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2020 Diet: Eliminating Fast Fashion


We have all heard of the dangers of fast food, but what about fast fashion? With an increased spotlight on ethical and sustainable clothing, A UNL Professor says it’s important for you to be educated as consumers. 

Sandra Starkey, an assistant professor in the Textiles, Merchandising, and Fashion Design School, has made ethical, sustainable and minimal waste apparel an integral part of her research in recent years. She uses her position to educate students on the topic, but would love for the general public to become knowledgable as well.

Ethical clothing is an overarching term used to describe fashion that is produced in a way that cares for the people and environment that it is manufactured in.

“Ethical fashion is designed to be fashionable with an emphasis on product development processes that also consider the impact on both environmental and human resources,” Starkey said. “Sustainable clothing falls under the umbrella of ethical fashion.” When clothing is sustainable it is made with the environment in mind – from the energy used, where the materials are sourced, recyclability of the packaging, etc.

So why don’t all stores work to produce more ethically? It’s simple – cost. Starkey says producing clothes ethically and sustainably is “more expensive and it affects the bottom line -all about profit.” Ethically made clothing is more expensive because the cost for fabrics are higher, they produce smaller amounts of products and their employees are paid fair wage which is generally more. This is why companies and consumers have maintained their fast-fashion culture.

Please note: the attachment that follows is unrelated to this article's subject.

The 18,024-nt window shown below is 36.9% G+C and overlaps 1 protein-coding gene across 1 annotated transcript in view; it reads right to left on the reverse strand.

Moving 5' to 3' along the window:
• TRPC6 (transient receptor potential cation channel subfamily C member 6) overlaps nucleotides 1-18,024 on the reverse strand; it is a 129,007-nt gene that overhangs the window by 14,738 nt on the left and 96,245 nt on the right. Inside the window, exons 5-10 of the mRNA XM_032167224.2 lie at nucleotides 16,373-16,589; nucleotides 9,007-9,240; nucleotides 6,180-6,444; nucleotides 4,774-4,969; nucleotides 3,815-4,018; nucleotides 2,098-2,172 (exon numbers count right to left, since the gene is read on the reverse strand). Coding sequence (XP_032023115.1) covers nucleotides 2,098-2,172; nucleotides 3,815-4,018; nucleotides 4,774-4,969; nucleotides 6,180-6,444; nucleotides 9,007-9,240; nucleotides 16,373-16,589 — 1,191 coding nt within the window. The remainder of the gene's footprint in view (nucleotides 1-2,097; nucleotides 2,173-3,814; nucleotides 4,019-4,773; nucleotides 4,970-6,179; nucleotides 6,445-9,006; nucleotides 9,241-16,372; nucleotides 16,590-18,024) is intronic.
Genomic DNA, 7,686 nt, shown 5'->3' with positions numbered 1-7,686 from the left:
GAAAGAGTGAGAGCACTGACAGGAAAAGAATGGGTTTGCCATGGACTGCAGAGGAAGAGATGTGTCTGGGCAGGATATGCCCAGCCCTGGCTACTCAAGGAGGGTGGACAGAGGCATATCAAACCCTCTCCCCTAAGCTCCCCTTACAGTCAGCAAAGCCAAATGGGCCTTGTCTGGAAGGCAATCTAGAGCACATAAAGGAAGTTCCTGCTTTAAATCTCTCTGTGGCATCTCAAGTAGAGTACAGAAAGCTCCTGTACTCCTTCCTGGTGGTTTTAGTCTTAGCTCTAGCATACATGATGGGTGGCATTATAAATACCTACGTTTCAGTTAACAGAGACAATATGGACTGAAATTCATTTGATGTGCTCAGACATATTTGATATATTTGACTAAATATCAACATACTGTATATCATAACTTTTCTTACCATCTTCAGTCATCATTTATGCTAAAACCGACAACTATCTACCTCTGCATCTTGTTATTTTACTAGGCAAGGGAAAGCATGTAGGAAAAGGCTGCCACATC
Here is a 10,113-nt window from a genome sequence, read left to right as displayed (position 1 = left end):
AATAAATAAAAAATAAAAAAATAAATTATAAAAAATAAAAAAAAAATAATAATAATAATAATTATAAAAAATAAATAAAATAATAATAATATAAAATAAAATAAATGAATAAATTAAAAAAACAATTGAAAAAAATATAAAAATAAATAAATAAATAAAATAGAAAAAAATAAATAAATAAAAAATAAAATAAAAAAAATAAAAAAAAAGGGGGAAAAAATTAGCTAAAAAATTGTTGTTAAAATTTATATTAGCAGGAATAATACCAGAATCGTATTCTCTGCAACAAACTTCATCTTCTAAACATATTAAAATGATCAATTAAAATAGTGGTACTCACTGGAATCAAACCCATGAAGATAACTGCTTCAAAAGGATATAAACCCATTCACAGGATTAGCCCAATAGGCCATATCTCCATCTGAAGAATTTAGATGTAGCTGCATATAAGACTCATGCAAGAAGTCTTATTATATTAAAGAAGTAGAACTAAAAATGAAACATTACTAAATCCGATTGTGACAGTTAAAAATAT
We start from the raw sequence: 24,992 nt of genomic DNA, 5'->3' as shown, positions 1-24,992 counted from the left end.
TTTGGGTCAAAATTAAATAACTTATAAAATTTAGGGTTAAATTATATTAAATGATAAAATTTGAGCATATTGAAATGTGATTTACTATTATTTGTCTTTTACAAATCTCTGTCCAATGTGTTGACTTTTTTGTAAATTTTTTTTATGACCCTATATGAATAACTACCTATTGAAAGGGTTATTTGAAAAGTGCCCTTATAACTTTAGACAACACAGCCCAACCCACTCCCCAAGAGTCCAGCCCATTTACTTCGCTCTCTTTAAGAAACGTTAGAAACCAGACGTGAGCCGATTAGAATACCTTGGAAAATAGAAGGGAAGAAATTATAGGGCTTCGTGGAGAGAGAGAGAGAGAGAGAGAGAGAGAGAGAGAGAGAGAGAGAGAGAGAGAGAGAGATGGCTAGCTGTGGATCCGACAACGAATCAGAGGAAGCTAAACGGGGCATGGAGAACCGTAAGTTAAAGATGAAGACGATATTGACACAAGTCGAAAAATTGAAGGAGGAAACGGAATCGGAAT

“Fast fashion allows customers at all price points to be able to purchase/acquire fashionable items at about the same time, Starkey said. “Because fashion is more accessible and with a much shorter turnaround time, the fashion cycle speeds up. This results in a large quantity of inexpensive and cheaply made clothing items that are discarded more frequently.”

This kind of production can negatively impact aspects of our environment. It results in waste of materials and poor labor practices.

Starkey believes it is in the consumers’ hands to know where their clothing is coming from and the impact it makes on our world. “It is our responsibility in all facets of the industry to lessen the negative impact on the environment and human resources. Resources are limited. We should all do our part for ourselves as well as for future generations.”

If you think it’s time to start a diet from fast-fashion, researching the stores you shop at is key. Starkey says that “many stores adopt sustainable practices and it is incorporated into their mission statement as well as their branding. Many companies are deliberately transparent about their product development and manufacturing processes and list it with their product offerings so consumers know how and where things are made.”

She does warn however that because it is not a requirement to disclose this information “many companies are not transparent.” There is no one monitoring the materials and practices of clothing companies so many do disclose where they are resourcing their products or who is making them. 

Starkey is proud to see “increasing people becoming more aware of the environmental impact of fast fashion and how we are using our resources to obtain these items. Social media and the internet play a huge role in disseminating information about these topics.” She plans to continue educating her students and hopes others begin to educate themselves.